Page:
We need to focus on developing a growth industry. The New York Times, 01/01/11: “President Obama’s recent tax-cut deal with the Republicans included measures to support growth, notably extended unemployment benefits, and the payroll tax cut.” It is a euphemism to characterize unemployment benefits as stimulative; they only postpone a drag on the economy, and they will not create new jobs.
We need to stimulate a new industry that promises domestic jobs. In bygone days we used to say “as Detroit goes, so goes the nation,” but too much of that industry has been outsourced to imports and imported parts, and transfer pricing affords foreign suppliers to retain earnings in their own countries.
The 1990′s saw an economy supported by the nascent internet industry, and the 2000′s saw home construction leading the way. Both, unfortunately ended in bubbles, but such “creative destruction” is the way of normal boom and bust cycles.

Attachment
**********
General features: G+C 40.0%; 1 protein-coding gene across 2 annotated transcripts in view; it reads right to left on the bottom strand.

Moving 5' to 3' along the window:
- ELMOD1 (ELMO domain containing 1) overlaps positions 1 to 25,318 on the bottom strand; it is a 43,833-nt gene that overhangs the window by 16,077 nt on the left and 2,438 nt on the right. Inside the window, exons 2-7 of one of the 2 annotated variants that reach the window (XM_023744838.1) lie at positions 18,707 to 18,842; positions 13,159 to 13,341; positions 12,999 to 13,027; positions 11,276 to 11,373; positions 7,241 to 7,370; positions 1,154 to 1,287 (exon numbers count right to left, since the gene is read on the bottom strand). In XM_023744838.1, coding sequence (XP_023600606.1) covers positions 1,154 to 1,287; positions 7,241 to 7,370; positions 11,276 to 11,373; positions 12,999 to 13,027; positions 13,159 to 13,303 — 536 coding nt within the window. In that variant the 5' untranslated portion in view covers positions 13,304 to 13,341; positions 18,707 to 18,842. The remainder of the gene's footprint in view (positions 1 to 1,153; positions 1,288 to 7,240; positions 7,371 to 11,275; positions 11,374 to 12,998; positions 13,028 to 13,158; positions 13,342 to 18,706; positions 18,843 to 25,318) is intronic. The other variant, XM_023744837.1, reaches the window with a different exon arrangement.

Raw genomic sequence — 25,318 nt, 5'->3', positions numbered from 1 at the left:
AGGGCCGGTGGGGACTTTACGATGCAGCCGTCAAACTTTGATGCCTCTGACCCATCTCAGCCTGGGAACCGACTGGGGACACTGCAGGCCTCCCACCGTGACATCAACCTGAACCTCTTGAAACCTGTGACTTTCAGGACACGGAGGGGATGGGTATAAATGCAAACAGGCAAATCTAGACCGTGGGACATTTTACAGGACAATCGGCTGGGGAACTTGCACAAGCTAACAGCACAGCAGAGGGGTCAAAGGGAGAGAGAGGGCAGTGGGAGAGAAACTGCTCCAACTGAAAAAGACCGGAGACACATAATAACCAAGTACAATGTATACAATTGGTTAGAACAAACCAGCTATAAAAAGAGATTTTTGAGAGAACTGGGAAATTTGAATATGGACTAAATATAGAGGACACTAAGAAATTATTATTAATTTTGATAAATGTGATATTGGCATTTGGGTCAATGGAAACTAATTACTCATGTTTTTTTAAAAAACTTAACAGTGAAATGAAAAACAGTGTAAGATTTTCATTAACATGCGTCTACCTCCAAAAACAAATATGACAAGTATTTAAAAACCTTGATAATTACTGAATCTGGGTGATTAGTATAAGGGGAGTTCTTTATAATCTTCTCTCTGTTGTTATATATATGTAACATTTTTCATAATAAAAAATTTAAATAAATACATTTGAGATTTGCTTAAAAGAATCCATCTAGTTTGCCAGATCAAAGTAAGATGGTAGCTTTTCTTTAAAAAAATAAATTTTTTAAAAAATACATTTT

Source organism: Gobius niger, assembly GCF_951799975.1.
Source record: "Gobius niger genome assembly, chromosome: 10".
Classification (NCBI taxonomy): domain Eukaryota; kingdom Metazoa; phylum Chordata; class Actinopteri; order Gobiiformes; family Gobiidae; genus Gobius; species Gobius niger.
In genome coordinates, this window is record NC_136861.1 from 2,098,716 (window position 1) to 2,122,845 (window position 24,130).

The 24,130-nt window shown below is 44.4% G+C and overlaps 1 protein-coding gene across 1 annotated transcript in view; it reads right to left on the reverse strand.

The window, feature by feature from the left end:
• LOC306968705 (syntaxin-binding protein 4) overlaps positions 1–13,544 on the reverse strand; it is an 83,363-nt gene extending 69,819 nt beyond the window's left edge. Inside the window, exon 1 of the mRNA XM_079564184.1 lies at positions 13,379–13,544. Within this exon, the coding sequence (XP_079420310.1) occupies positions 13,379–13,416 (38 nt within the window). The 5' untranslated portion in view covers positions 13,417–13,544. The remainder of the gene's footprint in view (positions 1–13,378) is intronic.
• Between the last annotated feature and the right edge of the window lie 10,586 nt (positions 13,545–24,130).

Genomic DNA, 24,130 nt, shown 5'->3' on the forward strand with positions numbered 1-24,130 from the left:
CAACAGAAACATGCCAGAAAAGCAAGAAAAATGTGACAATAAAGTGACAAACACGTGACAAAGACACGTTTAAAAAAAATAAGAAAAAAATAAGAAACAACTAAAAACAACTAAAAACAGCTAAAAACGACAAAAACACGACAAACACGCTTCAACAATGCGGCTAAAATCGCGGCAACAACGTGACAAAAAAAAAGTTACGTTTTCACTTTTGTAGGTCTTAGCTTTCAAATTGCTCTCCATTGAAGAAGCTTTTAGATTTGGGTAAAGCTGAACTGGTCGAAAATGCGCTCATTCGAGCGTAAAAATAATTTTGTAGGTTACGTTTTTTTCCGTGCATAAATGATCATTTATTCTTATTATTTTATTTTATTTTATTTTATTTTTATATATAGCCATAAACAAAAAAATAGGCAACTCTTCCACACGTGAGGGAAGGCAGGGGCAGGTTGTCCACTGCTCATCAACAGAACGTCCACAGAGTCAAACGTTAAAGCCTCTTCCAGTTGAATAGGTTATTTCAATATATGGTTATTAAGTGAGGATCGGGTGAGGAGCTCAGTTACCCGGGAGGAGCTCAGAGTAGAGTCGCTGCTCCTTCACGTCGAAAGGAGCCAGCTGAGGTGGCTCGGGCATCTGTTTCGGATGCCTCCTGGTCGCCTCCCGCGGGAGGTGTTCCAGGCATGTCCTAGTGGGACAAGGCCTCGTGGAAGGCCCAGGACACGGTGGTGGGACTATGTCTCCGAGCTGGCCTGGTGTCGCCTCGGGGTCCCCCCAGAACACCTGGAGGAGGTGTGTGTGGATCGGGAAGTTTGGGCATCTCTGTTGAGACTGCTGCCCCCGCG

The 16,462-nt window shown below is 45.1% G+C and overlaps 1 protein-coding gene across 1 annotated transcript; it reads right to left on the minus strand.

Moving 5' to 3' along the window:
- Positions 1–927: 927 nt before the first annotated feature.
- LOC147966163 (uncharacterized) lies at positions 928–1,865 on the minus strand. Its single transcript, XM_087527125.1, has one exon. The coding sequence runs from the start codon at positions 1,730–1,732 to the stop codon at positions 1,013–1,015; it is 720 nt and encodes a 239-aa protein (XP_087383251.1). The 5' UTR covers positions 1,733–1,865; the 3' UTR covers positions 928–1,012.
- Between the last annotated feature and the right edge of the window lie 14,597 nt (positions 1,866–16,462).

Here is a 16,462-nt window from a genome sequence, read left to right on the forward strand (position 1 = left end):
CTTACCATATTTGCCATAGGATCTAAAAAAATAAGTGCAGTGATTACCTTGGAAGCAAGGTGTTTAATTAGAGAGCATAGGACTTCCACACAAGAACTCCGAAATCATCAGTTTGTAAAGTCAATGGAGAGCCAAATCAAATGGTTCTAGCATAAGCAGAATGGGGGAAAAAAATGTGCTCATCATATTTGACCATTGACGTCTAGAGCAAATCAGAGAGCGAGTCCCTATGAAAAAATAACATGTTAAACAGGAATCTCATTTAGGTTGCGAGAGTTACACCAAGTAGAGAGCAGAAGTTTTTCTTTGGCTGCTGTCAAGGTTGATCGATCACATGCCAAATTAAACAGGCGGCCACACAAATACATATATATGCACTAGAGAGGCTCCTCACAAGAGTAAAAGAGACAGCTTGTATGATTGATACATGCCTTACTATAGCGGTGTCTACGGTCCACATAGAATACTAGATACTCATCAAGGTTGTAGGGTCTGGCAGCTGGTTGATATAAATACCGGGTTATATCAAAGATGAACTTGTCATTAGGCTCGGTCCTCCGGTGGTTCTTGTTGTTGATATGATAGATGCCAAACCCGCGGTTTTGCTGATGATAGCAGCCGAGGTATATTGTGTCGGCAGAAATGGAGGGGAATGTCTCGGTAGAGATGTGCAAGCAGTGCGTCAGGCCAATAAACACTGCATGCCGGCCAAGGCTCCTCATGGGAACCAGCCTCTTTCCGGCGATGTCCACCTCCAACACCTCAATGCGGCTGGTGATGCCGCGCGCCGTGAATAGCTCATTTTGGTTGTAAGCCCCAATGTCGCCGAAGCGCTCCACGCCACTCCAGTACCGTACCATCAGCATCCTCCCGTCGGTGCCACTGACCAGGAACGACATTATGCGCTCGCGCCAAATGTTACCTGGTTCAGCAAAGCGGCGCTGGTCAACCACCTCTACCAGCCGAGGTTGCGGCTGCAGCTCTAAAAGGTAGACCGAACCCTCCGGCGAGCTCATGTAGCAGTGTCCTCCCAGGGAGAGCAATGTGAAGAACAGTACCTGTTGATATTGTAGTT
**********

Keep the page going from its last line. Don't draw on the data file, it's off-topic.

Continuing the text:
There is no more promising industry to create jobs than in renewable energy, particularly solar and nuclear, but that will require a robust industrial policy to support private investment. This is the role that government should play to incentivize the private creation of jobs, while reducing our dependence on imported oil.
Our industrial policy will have to include domestic content provisions that skirt WTO restrictions, just as China has managed to do in building its industries. China now produces half the world’s supply of solar panels and exports 96% of them to the U.S. and Germany. Domestic content provisions will assure that we capture solar manufacturing jobs, here, for our middle class.
Overall, we must find the way to create and hold these domestic manufacturing jobs in the face of ridiculously low Asian labor costs. In the absence of such policies, CEO’s can be expected to outsource all the new ideas for production to Asia for the benefit of their shareholders and their own stock options.